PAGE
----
I believe that privacy and intimacy are human rights, as fundamental as the right to food or shelter. Although they can exist independently, each needs the other to be valuable.
I started college in California, age nineteen. I was suddenly living in close quarters with six hundred other students. I couldn’t walk down a hallway, use the bathroom or sit in a lounge without someone else being there. Nowhere, not even the library, was safe from noise. And yet, every dorm-room door was closed. I didn’t know my neighbor’s names. At night, from the street, I could always see rooms glowing with the blue light of a computer screen. Thousands of people crossed the quad deep in conversation–with tiny phones, not each other.
Where was the climate of excitement of the mind, that I’d been promised since eighth grade S-A-T prep? Across the main plaza dozens, if not hundreds, of students offered flyers, handouts and coupons, turning a leisurely walk into an obstacle course. In the classroom there was no sense of community. Often there was no sense of excitement. Fatigue and apathy marked every student’s face. At parties the main topics of conversation were jobs and drugs. There was no exchange of ideas here, just strangers getting in each other’s way.
No one can reach their full potential without close friends or private space. When relationships vanish like morning mist, when any quiet moment can be disrupted by a ringtone, what is left? Boredom, a sense that life is hollow, endless distraction, a frantic pretense of joy. Without confidantes, an ocean of frustration bubbles below the surface. Without solitude, our thoughts are likely shallow and uninteresting.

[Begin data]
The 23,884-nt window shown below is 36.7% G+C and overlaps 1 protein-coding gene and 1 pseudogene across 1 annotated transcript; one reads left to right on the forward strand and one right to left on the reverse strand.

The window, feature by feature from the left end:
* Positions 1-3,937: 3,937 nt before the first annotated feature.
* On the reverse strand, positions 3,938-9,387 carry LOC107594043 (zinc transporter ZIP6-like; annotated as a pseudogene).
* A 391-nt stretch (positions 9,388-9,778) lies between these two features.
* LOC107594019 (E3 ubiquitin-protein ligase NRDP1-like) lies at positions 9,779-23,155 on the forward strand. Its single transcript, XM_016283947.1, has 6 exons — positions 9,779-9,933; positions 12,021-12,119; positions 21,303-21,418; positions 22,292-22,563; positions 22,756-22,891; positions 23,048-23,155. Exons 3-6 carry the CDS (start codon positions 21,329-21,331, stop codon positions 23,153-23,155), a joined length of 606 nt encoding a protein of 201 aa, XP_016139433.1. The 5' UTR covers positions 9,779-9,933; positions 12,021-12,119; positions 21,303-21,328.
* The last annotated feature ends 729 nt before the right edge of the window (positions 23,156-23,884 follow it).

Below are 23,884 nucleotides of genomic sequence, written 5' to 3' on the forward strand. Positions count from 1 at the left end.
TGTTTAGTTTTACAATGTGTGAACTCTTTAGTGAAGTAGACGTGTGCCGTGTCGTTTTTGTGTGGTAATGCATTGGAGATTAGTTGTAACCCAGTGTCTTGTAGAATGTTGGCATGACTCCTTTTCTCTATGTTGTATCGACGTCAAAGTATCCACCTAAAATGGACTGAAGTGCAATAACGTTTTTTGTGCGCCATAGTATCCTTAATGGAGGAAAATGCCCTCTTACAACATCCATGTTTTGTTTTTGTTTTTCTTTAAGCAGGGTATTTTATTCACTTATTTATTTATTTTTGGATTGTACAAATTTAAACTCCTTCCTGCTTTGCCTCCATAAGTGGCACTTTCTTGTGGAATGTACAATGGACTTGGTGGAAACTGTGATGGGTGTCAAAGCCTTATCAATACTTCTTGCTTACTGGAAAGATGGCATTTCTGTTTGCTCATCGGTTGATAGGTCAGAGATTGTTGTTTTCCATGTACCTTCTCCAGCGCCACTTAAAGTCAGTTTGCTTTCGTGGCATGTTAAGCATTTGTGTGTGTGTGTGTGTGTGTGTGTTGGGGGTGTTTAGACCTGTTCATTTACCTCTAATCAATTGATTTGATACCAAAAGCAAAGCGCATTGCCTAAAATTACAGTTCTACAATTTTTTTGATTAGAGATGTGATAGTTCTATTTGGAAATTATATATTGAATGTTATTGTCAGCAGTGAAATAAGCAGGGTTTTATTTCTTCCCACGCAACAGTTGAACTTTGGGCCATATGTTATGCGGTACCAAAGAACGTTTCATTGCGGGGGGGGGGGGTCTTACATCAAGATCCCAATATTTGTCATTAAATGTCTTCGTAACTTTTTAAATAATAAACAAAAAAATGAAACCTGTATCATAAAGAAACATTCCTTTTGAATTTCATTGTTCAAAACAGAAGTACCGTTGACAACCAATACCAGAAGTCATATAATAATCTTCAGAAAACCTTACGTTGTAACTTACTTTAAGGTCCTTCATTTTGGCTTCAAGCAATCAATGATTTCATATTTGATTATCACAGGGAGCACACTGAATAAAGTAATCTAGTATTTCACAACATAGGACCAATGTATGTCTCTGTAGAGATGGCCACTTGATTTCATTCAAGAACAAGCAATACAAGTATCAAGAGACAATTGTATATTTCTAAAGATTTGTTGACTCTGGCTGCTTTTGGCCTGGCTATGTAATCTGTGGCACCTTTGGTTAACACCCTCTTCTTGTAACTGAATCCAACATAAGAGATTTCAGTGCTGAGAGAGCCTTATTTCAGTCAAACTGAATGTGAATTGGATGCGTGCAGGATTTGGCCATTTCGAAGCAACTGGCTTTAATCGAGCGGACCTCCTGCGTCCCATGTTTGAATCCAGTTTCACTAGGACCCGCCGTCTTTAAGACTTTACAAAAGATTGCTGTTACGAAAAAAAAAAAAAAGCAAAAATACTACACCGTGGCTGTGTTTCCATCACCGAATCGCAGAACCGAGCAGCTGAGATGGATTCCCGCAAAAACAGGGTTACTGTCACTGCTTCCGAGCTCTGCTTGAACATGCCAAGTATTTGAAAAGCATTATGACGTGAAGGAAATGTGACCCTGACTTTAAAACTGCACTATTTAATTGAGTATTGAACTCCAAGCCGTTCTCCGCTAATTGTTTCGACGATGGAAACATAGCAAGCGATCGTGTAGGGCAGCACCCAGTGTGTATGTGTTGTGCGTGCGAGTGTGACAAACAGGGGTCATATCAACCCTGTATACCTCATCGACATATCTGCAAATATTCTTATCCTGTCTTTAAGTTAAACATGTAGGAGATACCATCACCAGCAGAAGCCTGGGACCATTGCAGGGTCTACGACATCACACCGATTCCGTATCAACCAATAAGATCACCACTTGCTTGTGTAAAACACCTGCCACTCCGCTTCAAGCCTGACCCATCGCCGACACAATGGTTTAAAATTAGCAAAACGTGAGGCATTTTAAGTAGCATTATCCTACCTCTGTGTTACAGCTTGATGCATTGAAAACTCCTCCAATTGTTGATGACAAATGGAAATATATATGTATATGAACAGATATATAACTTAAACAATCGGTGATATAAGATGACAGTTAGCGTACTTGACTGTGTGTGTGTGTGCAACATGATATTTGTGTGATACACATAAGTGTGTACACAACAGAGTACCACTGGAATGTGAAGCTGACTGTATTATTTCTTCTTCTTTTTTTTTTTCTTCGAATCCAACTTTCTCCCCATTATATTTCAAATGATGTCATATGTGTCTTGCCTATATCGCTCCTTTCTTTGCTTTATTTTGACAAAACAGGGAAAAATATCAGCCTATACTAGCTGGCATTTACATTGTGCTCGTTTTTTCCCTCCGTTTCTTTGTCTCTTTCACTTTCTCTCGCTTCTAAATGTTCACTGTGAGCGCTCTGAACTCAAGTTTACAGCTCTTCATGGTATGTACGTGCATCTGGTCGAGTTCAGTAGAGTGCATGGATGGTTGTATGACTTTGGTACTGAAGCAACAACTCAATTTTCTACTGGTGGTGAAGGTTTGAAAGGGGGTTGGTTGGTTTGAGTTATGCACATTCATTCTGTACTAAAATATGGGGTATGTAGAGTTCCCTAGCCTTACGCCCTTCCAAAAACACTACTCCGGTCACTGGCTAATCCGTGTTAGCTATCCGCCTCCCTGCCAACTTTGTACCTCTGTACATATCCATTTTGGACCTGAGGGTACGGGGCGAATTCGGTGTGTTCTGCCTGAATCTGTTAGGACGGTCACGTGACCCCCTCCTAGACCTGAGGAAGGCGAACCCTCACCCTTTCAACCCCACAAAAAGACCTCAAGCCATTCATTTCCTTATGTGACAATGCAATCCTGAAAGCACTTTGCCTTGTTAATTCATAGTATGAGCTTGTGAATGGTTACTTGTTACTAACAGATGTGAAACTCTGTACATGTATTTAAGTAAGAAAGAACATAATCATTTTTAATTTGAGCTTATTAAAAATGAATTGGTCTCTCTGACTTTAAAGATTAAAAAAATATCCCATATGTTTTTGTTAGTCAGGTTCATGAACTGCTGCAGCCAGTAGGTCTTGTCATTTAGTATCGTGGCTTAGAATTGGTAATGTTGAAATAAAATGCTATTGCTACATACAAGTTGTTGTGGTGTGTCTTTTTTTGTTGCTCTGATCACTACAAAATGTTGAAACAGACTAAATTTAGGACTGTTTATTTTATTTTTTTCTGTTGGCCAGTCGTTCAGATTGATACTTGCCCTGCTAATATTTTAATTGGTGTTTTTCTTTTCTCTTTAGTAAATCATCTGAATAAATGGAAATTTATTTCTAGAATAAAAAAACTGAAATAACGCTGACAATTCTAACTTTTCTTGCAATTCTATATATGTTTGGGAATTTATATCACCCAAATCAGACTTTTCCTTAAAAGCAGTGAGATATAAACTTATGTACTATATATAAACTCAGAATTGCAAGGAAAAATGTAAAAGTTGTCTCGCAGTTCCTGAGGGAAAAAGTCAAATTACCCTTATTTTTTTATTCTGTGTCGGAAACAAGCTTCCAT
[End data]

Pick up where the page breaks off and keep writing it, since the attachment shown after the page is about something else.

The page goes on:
I was always a good student, but at college, my grades plummeted. I could never seem to keep up, no matter how hard I tried. No one returned my calls; and when people called me, I didn’t return theirs. Life seemed hopeless and meaningless; the opportunities before me seemed like a cruel joke. If hell is other people, what does that make society––and why would anyone want to be a part of it?
The only answer to this question, of course, is experience of love. Each of us decides the meaning of life alone; but we must derive this meaning from experience, from society, ultimately from other people. If we endure others with patient resignation, we resign ourselves to life. If we hate each other, we hate ourselves. But when we respect the needs of others, as distinct from our own needs, a truly good life is possible, for us and for them. This I believe.